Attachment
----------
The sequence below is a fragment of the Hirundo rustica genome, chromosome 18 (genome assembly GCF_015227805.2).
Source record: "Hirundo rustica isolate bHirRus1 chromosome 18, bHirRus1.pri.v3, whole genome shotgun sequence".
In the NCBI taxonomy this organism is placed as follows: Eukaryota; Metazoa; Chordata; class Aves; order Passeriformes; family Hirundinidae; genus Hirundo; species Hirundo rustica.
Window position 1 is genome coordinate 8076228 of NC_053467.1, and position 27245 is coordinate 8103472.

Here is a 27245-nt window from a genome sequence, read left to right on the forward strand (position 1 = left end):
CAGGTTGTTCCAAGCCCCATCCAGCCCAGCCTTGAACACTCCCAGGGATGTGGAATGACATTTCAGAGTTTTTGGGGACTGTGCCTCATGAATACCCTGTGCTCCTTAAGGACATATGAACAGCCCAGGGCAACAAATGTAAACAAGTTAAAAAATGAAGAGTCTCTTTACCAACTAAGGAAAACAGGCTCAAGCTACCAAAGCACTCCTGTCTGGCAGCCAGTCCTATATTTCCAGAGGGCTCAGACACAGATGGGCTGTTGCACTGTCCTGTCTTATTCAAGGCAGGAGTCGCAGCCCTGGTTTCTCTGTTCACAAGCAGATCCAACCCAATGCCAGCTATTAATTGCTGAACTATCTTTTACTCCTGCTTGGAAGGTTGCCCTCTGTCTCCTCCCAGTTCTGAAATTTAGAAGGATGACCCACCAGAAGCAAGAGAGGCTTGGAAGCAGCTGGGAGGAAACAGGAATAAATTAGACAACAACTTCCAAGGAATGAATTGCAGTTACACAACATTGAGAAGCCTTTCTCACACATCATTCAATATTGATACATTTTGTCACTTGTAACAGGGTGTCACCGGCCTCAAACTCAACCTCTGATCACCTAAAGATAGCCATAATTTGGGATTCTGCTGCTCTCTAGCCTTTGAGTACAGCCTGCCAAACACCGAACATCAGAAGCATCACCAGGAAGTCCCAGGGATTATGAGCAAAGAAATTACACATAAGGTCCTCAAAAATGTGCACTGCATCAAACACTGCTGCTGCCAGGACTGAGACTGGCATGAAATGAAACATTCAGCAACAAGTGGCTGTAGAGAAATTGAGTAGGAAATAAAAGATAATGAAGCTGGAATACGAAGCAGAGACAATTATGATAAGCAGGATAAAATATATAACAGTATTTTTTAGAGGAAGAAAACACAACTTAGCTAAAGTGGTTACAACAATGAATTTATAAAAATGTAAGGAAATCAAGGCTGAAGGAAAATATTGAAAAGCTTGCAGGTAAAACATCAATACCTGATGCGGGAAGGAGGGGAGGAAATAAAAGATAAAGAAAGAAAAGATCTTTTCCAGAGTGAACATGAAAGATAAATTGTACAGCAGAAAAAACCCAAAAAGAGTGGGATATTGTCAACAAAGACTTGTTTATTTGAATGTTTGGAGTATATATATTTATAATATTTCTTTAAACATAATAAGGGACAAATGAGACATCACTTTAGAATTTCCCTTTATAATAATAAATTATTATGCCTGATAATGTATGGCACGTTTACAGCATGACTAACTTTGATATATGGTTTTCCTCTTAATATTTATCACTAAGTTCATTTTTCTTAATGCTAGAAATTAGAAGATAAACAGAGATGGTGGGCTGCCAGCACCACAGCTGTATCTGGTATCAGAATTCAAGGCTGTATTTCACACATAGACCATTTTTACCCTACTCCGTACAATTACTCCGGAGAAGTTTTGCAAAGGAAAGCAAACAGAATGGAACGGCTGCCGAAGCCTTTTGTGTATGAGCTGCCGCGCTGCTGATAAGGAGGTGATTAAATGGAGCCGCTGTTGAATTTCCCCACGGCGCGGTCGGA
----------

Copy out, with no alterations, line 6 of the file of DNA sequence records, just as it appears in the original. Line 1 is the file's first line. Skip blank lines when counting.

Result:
CAGGTTGTTCCAAGCCCCATCCAGCCCAGCCTTGAACACTCCCAGGGATGTGGAATGACATTTCAGAGTTTTTGGGGACTGTGCCTCATGAATACCCTGTGCTCCTTAAGGACATATGAACAGCCCAGGGCAACAAATGTAAACAAGTTAAAAAATGAAGAGTCTCTTTACCAACTAAGGAAAACAGGCTCAAGCTACCAAAGCACTCCTGTCTGGCAGCCAGTCCTATATTTCCAGAGGGCTCAGACACAGATGGGCTGTTGCACTGTCCTGTCTTATTCAAGGCAGGAGTCGCAGCCCTGGTTTCTCTGTTCACAAGCAGATCCAACCCAATGCCAGCTATTAATTGCTGAACTATCTTTTACTCCTGCTTGGAAGGTTGCCCTCTGTCTCCTCCCAGTTCTGAAATTTAGAAGGATGACCCACCAGAAGCAAGAGAGGCTTGGAAGCAGCTGGGAGGAAACAGGAATAAATTAGACAACAACTTCCAAGGAATGAATTGCAGTTACACAACATTGAGAAGCCTTTCTCACACATCATTCAATATTGATACATTTTGTCACTTGTAACAGGGTGTCACCGGCCTCAAACTCAACCTCTGATCACCTAAAGATAGCCATAATTTGGGATTCTGCTGCTCTCTAGCCTTTGAGTACAGCCTGCCAAACACCGAACATCAGAAGCATCACCAGGAAGTCCCAGGGATTATGAGCAAAGAAATTACACATAAGGTCCTCAAAAATGTGCACTGCATCAAACACTGCTGCTGCCAGGACTGAGACTGGCATGAAATGAAACATTCAGCAACAAGTGGCTGTAGAGAAATTGAGTAGGAAATAAAAGATAATGAAGCTGGAATACGAAGCAGAGACAATTATGATAAGCAGGATAAAATATATAACAGTATTTTTTAGAGGAAGAAAACACAACTTAGCTAAAGTGGTTACAACAATGAATTTATAAAAATGTAAGGAAATCAAGGCTGAAGGAAAATATTGAAAAGCTTGCAGGTAAAACATCAATACCTGATGCGGGAAGGAGGGGAGGAAATAAAAGATAAAGAAAGAAAAGATCTTTTCCAGAGTGAACATGAAAGATAAATTGTACAGCAGAAAAAACCCAAAAAGAGTGGGATATTGTCAACAAAGACTTGTTTATTTGAATGTTTGGAGTATATATATTTATAATATTTCTTTAAACATAATAAGGGACAAATGAGACATCACTTTAGAATTTCCCTTTATAATAATAAATTATTATGCCTGATAATGTATGGCACGTTTACAGCATGACTAACTTTGATATATGGTTTTCCTCTTAATATTTATCACTAAGTTCATTTTTCTTAATGCTAGAAATTAGAAGATAAACAGAGATGGTGGGCTGCCAGCACCACAGCTGTATCTGGTATCAGAATTCAAGGCTGTATTTCACACATAGACCATTTTTACCCTACTCCGTACAATTACTCCGGAGAAGTTTTGCAAAGGAAAGCAAACAGAATGGAACGGCTGCCGAAGCCTTTTGTGTATGAGCTGCCGCGCTGCTGATAAGGAGGTGATTAAATGGAGCCGCTGTTGAATTTCCCCACGGCGCGGTCGGA